Number of children in care could reach almost 100,000 by 2025 – as county leaders call for an ‘unrelenting’ focus on keeping families together

CCN Latest News, CCN News 2021 | 22 November 2021

The number of vulnerable children being placed in council care could reach almost 100,000 by the middle of the decade – up from 69,000 in 2015 – a new analysis reveals.

The County Councils Network (CCN) warns that unless these trends are abated through major reforms and investment, this could see local authorities in England spend £3.6bn a year more in 2025 on children in care compared to 2015.

At the CCN’s 2021 Conference today, its chairman Cllr Tim Oliver will tell over 200 delegates that too many vulnerable children are being placed in expensive residential care settings due to an insufficient number of alternatives, such as foster carers. Councils are also having to reduce preventative services, particularly for those most in risk of entering the care system.

Cllr Oliver will call for an ‘unrelenting’ focus on preventing family breakdown and supporting them to stay together, where it is safe to do so. He will also call for a systemic reform of the way local public services work together to reduce the number children entering the care system, and crucially, the number of young people staying in care for longer.

CCN is warning that the reliance on expensive care placements is placing unprecedented pressure on local authority budgets, with the costs of supporting children in the care of local authorities set to consume 60% of their children’s services budgets by 2025 – meaning there will be less money for services to support families.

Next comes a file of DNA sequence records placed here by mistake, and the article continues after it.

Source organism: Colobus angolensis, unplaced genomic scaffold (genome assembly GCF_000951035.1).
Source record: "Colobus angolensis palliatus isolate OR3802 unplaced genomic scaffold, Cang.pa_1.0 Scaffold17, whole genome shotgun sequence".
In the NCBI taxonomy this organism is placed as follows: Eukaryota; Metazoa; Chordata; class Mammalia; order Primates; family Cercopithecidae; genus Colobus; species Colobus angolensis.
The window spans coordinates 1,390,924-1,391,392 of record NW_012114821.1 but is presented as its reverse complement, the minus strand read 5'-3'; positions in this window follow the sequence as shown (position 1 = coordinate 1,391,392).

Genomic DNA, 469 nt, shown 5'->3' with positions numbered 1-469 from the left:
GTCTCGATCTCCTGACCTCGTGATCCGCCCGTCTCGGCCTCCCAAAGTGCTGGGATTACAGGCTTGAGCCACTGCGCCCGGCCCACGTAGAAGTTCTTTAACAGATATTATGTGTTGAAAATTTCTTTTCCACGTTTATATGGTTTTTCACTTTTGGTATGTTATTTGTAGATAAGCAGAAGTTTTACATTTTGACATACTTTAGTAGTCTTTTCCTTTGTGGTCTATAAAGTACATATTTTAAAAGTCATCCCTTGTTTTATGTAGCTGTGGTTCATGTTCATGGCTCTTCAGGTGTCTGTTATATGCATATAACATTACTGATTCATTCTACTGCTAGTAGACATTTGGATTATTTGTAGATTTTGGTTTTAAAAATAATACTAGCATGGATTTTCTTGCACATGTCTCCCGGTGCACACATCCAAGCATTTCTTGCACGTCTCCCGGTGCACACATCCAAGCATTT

Cllr Oliver will say that alongside a reliance on residential places – and their cost – councils have also faced a ‘vicious cycle’, where local authorities have had to reduce preventative services and support to families in crisis where a child is at risk of requiring care services, due to funding pressures.

The government has launched a review of children’s services amidst rising costs for local authorities. The CCN argues that whilst funding must be provided so councils can invest in targeted preventive services, more needs to be done in reforming the system to support families being kept together. The chair of the review, Josh MacAlister, will be addressing CCN’s conference today.

The data comes from emerging findings from a major study into the future of children’s services by Newton. Download it here.

The new data, released at the CCN’s 2021 Conference today shows:

  • The number of children in care could rise to 95,000 by 2025, up from 69,000 in 2015: a 36% increase. This could mean councils’ spend on children in care rises from £3.8bn in 2015 to £7.4bn in 2025. As a proportion of their children and family budgets, spending on children in care could rise to 59% of their total by the middle of the decade, up from 42% in 2015.
  • The number of children in residential care has increased by 27% since 2015, and this is largely due to councils struggling to source suitable alternatives, such as foster carers and children staying in the care system for longer.
  • The number of foster carers has not kept up with demand, so a lower proportion (-4%) of children are being placed in these homes since 2015.
  • Residential care is the most expensive form of care. The costs of an average weekly residential placement have increased from £2,915 per week in 2014 to £4,165 in 2020, and this is one of the factors in local authorities overspending on their children’s services budgets.
  • Separate CCN figures show that many local authorities have taken the decision to reduce preventative services by £436m (18%) since 2015, due to funding pressures.